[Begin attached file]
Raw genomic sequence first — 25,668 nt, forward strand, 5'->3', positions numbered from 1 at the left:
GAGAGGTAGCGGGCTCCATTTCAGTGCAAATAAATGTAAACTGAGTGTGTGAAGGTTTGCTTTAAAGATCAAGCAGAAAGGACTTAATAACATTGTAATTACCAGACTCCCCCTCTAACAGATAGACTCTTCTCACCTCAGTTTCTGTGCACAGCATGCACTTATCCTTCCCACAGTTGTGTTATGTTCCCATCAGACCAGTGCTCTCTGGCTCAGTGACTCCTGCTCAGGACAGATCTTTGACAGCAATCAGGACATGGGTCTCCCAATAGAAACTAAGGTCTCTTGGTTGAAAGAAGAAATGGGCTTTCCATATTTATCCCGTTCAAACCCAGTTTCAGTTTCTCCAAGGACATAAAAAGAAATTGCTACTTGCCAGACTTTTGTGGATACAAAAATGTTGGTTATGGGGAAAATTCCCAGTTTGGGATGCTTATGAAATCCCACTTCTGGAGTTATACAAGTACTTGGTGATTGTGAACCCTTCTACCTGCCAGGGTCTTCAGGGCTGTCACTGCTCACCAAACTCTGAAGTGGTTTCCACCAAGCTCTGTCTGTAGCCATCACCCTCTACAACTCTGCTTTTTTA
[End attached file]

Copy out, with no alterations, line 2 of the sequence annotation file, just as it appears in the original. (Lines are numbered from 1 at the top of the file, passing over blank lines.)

GAGAGGTAGCGGGCTCCATTTCAGTGCAAATAAATGTAAACTGAGTGTGTGAAGGTTTGCTTTAAAGATCAAGCAGAAAGGACTTAATAACATTGTAATTACCAGACTCCCCCTCTAACAGATAGACTCTTCTCACCTCAGTTTCTGTGCACAGCATGCACTTATCCTTCCCACAGTTGTGTTATGTTCCCATCAGACCAGTGCTCTCTGGCTCAGTGACTCCTGCTCAGGACAGATCTTTGACAGCAATCAGGACATGGGTCTCCCAATAGAAACTAAGGTCTCTTGGTTGAAAGAAGAAATGGGCTTTCCATATTTATCCCGTTCAAACCCAGTTTCAGTTTCTCCAAGGACATAAAAAGAAATTGCTACTTGCCAGACTTTTGTGGATACAAAAATGTTGGTTATGGGGAAAATTCCCAGTTTGGGATGCTTATGAAATCCCACTTCTGGAGTTATACAAGTACTTGGTGATTGTGAACCCTTCTACCTGCCAGGGTCTTCAGGGCTGTCACTGCTCACCAAACTCTGAAGTGGTTTCCACCAAGCTCTGTCTGTAGCCATCACCCTCTACAACTCTGCTTTTTTA